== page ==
What drives Ahmadinejad's combative rhetoric

The hard-line views expressed by the Iranian president at the UN General Assembly on Tuesday are informed by a Messianic religious belief.

By , Staff writer of The Christian Science Monitor

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    Waiting for The Mahdi: Iranian President Mahmoud Ahmadinejad, seen at a press conference in Tehran last week, says the Shiite Messiah, or Imam Mahdi, will soon return.
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In the midst of the combative rhetoric from Iranian President Mahmoud Ahmadinejad Tuesday at the United Nations, where he referred to Israel as a “cesspool” and the US as a “bullying power,” he also renewed his call for the quick return of the Shiite Messiah to vanquish oppressors and bring perfection to the world.

For Shiite Muslims, the eventual return of the Imam Mahdi is an article of faith – equivalent to the second coming of Christ for many Christians. While few Iranian politicians so publicly embrace this Messianic worldview, Mr. Ahmadinejad and his aides have stated more and more frequently that their administration is governed by the Mahdi.

Such beliefs guide Ahmadinejad in both domestic and international affairs and help explain his stance on Iran's nuclear program, his unwillingness to succumb to US demands to curb enrichment, and why his government continues to back anti-Israeli and anti-American militants in the region.

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President Bush, who spoke hours earlier at the Tuesday gathering of world leaders in New York, lashed out out at Iran for precisely this stance and called for additional UN sanctions against Iran over its nuclear program.

Critics in Iran – many of them clerics – charge that Ahmadinejad's conviction that the "end of times" is near has brought Iran dangerously close to war with the US and Israel.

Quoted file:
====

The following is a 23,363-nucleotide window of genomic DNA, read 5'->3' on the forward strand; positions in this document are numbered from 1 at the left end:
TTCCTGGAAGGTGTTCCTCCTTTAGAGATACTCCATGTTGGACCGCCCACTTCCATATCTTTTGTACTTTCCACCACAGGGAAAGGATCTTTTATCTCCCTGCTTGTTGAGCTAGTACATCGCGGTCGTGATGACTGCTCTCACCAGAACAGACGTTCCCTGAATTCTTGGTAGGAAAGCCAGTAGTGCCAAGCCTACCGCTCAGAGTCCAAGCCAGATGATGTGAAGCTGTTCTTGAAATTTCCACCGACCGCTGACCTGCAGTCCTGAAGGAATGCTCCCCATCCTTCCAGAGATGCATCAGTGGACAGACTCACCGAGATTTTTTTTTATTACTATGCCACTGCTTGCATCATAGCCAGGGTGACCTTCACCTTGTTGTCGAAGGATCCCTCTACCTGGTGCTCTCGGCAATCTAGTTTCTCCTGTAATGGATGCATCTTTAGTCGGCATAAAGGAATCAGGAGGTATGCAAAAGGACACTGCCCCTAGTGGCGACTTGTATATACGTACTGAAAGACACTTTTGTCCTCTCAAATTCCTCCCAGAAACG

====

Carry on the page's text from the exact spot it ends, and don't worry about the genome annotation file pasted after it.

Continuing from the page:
"Nothing connects with the audience like the vocabulary of imminence," says Kurt Anders Richardson, an expert on Shiite theology at McMaster University in Hamilton, Ontario. "It's great to live with imminence if you believe. It changes everything: it supercharges politics, it supercharges ethics and collective feeling.

"Also it's a great antidote to worldly distractions. Instead of fear instigated by morality police, you have euphoria, a profound enticement," says Dr. Richardson, speaking in Tehran during a recent conference on Mahdism doctrine. "Clearly these people are motivated by the belief they will be privileged to see the return of the Mahdi in their lifetime."

Belief that the "ultimate savior" will soon return has been a constant theme, both in substance and rumor, since Ahmadinejad became president in 2005. Three years ago, he was quoted telling local officials concerned with overspending: "Don't worry, Imam [Mahdi] is going to come in two years and all the problems will be solved."

Ahmadinejad has been seen on a video telling a ranking cleric that an "aura of light" wreathed his head when he spoke at the UN in 2005, and later said the Mahdi was guiding his controversial appearance at Columbia University last year.

The president has struck back, saying those who ridicule have "damaged beliefs." But in an address to celebrate the Mahdi's birthday last month, Iran's supreme religious leader, Ayatollah Sayed Ali Khamenei, said "divine religions … did not intend to give people false hopes."